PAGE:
Monday, June 20, 2011

How to troubleshoot stereo is going into protect mode?

Modern stereos and automotive head units have internal breakers that shut down the amplifier circuits when the output exceeds the rated wattage. They are designed this way to protect the circuits from burning up. If the stereo has a display panel, it may say "protect" or something similar when this happens. Assuming the breakers are working properly, there are at least two reasons for the system to protect itself. One is an inappropriately low impedance arrangement of speakers, and the other is a short, either internal or external. Once the problem has been resolved, the system will automatically restore the amplifier operation. Let's explore each of the possibilities to identify the problem for resolution.
1. Low impedance speaker setup.
In this case, the speakers attached to the output have an impedance lower than the system design specification. When designing or buying a system, you must ensure the impedance of the speakers is at least as high as that specified by the head unit or amplifier manufacturer. For example, if the spec is 4 ohms per channel, your speakers must have at least 4 ohms impedance. If you wanted to connect 2 speakers to such a channel, you could attach two 8 ohm speakers in parallel or two 2 ohm speakers in series. The latter case is called a bridge and is often used with subwoofers to bring up the impedance of the speaker system. If you do not know the impedance of your speakers, use an ohmmeter across the terminals to read it. Typical values are 8, 6, 4, and 2 ohms. Connecting two similar speakers in parallel halves the total impedance, while connecting them in series doubles the total impedance. Examples are shown below.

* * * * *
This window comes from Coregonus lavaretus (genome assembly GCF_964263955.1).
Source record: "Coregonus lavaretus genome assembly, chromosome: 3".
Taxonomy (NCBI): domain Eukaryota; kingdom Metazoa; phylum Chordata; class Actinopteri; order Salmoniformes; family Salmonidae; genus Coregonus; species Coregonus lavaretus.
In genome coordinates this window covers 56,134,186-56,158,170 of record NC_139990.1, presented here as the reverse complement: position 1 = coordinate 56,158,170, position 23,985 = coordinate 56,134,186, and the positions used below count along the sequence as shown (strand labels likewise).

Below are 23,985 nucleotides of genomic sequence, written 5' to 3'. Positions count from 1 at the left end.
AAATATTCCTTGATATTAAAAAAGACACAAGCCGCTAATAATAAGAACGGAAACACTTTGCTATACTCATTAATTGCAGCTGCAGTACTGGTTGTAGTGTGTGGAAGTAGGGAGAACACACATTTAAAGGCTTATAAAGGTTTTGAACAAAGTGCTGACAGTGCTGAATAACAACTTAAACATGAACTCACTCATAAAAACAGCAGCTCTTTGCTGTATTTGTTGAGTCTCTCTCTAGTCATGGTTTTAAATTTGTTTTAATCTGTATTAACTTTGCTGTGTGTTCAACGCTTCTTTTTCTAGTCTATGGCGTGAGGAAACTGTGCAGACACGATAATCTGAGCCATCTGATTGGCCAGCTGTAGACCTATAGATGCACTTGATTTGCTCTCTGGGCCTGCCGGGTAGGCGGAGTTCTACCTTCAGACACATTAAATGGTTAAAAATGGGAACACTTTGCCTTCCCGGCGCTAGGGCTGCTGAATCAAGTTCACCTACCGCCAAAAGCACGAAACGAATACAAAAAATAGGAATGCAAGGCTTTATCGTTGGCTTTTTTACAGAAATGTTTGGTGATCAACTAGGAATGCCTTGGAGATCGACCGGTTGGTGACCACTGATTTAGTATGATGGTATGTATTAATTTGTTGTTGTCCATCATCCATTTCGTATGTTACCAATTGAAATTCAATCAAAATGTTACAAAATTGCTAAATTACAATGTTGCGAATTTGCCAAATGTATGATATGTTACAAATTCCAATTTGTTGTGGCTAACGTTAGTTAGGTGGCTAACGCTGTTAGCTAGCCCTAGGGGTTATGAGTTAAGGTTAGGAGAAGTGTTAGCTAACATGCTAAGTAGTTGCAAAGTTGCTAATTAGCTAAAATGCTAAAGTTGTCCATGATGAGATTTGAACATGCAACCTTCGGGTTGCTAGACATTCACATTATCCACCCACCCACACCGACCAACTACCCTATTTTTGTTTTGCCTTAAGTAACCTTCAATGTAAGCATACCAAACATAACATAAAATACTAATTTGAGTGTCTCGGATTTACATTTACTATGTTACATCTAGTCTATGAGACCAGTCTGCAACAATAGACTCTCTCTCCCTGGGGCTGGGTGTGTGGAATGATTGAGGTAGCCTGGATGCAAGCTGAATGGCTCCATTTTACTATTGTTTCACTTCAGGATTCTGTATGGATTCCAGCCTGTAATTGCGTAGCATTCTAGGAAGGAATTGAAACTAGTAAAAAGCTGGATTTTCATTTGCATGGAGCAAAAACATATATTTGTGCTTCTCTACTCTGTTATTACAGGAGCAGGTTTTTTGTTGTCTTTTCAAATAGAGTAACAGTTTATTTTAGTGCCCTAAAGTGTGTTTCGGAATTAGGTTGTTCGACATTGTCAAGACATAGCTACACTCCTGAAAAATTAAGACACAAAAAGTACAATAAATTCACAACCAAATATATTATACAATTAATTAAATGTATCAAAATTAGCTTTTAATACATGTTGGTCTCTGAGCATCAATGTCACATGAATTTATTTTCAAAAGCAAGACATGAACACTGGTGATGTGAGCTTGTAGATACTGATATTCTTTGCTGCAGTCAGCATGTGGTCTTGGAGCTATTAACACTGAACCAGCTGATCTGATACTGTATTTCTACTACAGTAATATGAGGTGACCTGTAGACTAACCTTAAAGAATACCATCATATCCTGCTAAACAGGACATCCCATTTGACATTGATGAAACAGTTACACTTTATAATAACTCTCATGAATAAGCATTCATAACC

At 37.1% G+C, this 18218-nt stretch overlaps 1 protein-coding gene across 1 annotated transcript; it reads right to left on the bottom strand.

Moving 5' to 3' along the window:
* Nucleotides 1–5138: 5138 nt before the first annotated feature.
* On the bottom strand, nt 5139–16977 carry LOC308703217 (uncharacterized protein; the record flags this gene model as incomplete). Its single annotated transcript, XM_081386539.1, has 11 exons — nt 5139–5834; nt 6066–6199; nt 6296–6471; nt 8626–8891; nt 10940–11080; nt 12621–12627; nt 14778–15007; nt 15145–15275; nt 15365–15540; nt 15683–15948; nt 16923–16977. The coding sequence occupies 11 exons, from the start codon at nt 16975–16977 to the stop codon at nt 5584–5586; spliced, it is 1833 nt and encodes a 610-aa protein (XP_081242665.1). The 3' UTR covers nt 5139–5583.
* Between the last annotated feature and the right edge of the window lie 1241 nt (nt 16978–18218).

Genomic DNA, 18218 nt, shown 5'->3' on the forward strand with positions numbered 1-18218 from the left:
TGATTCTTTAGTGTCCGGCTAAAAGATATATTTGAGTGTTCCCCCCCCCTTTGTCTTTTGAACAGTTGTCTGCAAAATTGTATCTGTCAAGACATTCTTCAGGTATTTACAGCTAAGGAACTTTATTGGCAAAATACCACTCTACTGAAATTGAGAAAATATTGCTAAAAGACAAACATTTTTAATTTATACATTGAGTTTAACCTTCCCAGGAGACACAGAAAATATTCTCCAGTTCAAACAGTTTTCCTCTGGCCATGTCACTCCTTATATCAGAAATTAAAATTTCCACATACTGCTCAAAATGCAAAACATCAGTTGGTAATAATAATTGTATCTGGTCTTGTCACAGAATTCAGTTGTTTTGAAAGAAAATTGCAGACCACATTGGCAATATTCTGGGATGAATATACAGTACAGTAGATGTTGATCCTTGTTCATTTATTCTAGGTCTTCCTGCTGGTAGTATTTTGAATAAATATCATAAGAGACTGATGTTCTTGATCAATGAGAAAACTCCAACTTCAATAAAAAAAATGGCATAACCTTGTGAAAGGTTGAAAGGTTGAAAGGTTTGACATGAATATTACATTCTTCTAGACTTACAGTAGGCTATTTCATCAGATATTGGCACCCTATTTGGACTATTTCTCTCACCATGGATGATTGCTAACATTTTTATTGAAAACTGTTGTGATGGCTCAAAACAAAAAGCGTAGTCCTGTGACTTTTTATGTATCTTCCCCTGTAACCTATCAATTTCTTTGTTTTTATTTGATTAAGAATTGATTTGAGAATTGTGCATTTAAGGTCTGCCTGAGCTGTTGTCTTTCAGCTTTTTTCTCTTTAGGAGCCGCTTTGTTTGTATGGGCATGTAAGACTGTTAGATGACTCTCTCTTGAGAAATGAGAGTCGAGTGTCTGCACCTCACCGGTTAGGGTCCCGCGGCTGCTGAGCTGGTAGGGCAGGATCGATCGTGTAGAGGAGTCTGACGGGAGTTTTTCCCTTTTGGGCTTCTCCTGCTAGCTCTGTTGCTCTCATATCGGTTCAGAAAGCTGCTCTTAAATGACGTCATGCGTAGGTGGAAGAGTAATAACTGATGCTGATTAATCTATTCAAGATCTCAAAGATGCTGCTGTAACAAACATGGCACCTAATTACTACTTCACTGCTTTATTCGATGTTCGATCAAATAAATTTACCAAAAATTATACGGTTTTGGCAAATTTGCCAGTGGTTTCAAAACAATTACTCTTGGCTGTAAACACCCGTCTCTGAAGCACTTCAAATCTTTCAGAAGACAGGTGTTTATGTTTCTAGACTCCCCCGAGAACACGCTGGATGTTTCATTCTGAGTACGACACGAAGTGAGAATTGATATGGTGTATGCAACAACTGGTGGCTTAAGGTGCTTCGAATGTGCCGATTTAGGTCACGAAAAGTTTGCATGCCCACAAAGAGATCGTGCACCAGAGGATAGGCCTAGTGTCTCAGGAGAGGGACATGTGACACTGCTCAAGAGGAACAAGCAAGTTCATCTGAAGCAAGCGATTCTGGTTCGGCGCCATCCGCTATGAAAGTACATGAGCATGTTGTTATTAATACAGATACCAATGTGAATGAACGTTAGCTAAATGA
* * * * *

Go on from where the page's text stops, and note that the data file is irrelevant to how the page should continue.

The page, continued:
2. Short: Now, assuming you have an appropriate setup, let's consider a short.
Internal short: A short may be internal to the head unit or amplifier. To determine this, disconnect all speaker wire from the stereo and turn it on with the volume up. If the system goes into protect mode with no speaker wires attached, the short is internal. Due to the huge variety of systems, repair of an internal short is beyond the scope of this tip. If you have an internal short and you're good with electronics, please feel free to open up the unit to look for burned transistors. Otherwise, consult a repair shop or the maker.
External Short: An external short may be in the speakers or the wiring. If one of the positive speaker wires is uninsulated at a point and touches the chassis of the vehicle, the unit will see zero impedance on that channel. Also, if the speaker on the channel has a melted coil, the impedance can be much lower than the design spec for the speaker. The first thing to do is to identify which channel is shorted. Do this by removing each pair of speaker wires and checking the impedance of the wires and speaker together. If it is lower than the spec for the speaker, there is a short. Check all channels in this way. Next, access the speakers for any case that has lower than spec impedance for the speaker. Remove the wires from the speaker and check the impedance of the speaker. If the impedance is lower than spec, replace the speaker. If the impedance is good, check the impedance of the wires. The impedance should be infinite unless there is a short. If the impedance is less than infinite repair or replace the wires.

No comments:

Post a Comment